About 1 in 10 people in the U.S. has diabetes and there is a good chance you have at least one friend or family member affected. Whether they are newly diagnosed or have had diabetes for years, they need your love, friendship and support.
Successfully managing diabetes requires constant decision-making because so many factors impact a person’s blood sugar levels. Things such as when, what and how much to eat, remembering to take medications and monitor blood sugars, and then what to do with the blood sugar results. These activities also need to balance with work and family.
Diabetes management is not always simple and must be done daily. There is no vacation from diabetes. Studies show that people can better manage their diabetes when they have support from loved ones. So, what is the best way to support someone with diabetes? There is sometimes a fine line between caring and nagging, and it’s not always easy to know what to do or say. Below are some tips to help guide you.
1. Be a good listener.
One of the most important things you can do to help someone with diabetes is to listen to them, but that can be hard, especially when you love someone and are concerned about them. What are some things that good listeners do?
- Try to understand first by focusing on what the person is saying instead of thinking about what you want to say in response. This often means letting them do most of the talking!
- Listen without making judgmental statements. People who feel they are not being judged are more likely to be open and share more information.
- Don’t offer advice unless the person requests it. This can be hard, but giving people unsought advice rarely works and can actually damage your relationship.
Potentially helpful questions you can ask when talking about diabetes include:
- What is the hardest part of managing your diabetes?
- What can I do to help?
- Are there things I can do to make it easier for you to manage your diabetes?
- Would you like me to help set up reminders to take your medications?
- Can I take you to your doctor visits?
2. Learn about diabetes.
Myths and misinformation about diabetes are common. It is often thought that “people with diabetes should not eat sugar,” which simply is not true. All foods, in moderation, can fit into a healthy eating plan. And have you heard it said that “people who use insulin have ‘worse’ diabetes”? Again, not true. People with type 1 diabetes must use insulin since their pancreas does not make insulin and people with type 2 diabetes need insulin when their pancreas is not making enough insulin. There is no better or worse.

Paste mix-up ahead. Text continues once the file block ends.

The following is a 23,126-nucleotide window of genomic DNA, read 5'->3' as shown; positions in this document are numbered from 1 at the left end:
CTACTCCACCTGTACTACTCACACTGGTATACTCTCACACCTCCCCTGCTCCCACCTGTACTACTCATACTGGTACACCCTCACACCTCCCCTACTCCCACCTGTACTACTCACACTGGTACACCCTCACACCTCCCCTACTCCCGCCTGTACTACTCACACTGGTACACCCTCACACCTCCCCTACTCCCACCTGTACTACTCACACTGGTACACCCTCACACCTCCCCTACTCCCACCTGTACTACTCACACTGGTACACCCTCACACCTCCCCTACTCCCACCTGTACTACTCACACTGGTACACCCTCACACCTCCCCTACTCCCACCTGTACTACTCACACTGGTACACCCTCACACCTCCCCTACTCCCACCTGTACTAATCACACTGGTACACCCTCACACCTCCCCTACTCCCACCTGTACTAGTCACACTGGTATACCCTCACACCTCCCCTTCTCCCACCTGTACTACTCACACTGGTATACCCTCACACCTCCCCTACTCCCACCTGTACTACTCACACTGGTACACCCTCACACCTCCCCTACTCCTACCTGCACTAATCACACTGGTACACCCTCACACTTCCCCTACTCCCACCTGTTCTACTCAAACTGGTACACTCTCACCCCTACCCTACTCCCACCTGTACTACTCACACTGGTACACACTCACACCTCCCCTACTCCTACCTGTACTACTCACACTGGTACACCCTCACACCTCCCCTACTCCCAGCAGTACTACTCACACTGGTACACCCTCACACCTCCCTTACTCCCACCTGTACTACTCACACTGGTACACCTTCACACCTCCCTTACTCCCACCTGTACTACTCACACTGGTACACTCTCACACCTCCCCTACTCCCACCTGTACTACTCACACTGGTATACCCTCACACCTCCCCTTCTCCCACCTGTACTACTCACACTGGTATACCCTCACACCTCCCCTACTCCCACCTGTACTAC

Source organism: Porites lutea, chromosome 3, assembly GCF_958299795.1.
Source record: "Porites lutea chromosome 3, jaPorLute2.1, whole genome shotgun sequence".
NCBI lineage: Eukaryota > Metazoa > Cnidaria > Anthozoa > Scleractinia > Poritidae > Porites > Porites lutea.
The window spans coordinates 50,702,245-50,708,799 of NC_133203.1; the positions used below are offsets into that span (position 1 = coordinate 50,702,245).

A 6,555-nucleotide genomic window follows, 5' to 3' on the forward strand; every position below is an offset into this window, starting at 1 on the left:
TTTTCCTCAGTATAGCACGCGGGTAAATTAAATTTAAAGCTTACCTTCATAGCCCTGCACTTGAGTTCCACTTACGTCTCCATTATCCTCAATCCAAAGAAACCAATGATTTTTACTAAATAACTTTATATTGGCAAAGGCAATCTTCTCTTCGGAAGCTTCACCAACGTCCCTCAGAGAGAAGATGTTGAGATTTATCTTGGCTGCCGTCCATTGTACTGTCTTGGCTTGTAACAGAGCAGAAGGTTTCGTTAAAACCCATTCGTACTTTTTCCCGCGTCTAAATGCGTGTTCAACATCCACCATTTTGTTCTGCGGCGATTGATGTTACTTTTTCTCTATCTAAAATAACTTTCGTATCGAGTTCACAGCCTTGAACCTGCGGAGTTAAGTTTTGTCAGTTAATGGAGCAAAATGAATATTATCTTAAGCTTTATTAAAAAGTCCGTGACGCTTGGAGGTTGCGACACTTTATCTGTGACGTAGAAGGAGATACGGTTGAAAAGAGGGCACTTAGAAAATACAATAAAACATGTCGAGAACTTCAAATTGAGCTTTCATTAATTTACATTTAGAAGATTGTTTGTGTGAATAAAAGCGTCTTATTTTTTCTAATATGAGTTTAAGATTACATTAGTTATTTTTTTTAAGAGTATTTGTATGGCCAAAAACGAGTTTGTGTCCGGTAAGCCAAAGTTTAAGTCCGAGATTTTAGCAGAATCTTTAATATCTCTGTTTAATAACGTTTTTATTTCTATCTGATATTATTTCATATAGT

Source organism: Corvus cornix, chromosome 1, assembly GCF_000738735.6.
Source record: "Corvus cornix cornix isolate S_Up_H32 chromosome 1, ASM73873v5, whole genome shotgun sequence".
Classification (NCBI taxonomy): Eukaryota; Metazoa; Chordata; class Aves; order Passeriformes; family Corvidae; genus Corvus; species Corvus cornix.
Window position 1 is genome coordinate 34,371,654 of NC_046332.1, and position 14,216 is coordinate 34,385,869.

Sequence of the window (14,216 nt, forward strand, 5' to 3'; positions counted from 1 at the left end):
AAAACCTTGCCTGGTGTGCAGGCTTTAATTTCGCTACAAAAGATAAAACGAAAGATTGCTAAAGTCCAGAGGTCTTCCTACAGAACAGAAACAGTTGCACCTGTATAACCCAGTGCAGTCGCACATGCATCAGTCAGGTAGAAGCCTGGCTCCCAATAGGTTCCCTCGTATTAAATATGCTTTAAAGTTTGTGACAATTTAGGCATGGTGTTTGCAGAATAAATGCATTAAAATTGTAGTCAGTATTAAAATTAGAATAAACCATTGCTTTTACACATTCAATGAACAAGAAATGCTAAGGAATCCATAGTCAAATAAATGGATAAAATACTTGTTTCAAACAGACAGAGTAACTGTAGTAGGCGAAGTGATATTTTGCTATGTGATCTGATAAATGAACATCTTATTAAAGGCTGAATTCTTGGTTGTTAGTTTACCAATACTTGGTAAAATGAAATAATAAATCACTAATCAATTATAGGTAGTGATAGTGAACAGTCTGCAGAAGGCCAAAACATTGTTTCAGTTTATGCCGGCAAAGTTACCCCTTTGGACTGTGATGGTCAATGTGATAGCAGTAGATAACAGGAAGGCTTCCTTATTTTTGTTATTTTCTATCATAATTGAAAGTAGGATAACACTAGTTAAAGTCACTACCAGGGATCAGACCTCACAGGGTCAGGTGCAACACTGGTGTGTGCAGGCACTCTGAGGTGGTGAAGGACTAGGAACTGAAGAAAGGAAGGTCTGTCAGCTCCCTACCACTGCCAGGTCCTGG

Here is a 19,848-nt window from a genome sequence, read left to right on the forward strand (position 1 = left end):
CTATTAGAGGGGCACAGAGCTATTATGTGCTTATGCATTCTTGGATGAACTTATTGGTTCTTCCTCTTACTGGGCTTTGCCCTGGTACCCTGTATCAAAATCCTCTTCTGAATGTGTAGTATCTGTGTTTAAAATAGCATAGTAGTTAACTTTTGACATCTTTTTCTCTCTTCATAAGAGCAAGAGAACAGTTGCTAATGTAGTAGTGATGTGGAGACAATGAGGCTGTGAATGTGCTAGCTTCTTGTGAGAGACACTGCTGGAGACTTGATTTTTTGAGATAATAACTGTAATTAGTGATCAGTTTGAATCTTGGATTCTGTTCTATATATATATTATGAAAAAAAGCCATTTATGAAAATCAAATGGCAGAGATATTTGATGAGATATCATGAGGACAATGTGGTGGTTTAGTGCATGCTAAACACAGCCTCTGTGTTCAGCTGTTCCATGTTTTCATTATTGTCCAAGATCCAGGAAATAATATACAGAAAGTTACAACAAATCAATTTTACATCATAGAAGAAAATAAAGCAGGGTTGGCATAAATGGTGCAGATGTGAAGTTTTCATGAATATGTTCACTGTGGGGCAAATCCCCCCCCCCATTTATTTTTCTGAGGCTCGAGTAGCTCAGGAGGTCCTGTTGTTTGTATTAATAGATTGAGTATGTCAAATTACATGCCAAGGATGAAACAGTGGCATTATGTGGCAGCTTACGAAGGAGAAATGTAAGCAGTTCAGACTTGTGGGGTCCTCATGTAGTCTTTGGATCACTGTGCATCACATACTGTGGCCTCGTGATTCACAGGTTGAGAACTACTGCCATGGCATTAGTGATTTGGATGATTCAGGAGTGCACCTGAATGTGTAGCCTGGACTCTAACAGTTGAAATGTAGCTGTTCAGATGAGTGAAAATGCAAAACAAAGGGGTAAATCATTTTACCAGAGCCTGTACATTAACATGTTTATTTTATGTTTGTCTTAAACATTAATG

Learn as much as you can about diabetes so that you have accurate information. If your loved one is attending a diabetes education class, ask if you can go along. Here are the seven key areas of diabetes management:
- Healthy coping
- Healthy eating
- Being active
- Taking medication
- Reducing risks
Looking for more information to help you learn about diabetes? This diabetes self-care resource is a good place to start.
3. Learn about low blood sugar.
People with diabetes can experience low blood sugar (blood sugar less than 70 mg/dl) when they use insulin or oral sulfonylurea medications. Learn about the signs and symptoms of low blood sugar, how to treat it when it happens, and how to prevent it from happening.
4. Be a role model.
A diabetes diagnosis is a chance for everyone to be healthier. If you and your loved one go out to eat or to someone’s home, check ahead to help ensure there are healthy food and drink choices available. Your job is not to be the food police but to support healthy choices, which can include a piece of cake every now and then.
5. Help ease stress.
Too much stress can raise blood sugar levels and make it harder to manage diabetes. Encourage your loved one to talk about feelings and frustrations. Try things together like walking, gardening, watching a funny movie or attending a diabetes support group.
6. Know when to step back.
Remember that the person who has diabetes is responsible for managing it, not you. Living with diabetes is hard work, and encouragement and support are better than unwanted advice or, worse, scolding. When people have support of family and friends, they are often better able to make the best possible choices about their diabetes.
Next time you talk to a family member or friend about diabetes, try a few of the items listed above and see if it makes a difference!
About the author
Barbara Kocurek is the director of strategic initiatives for Baylor Scott & White Health and has been a certified diabetes care and education specialist for almost 30 years.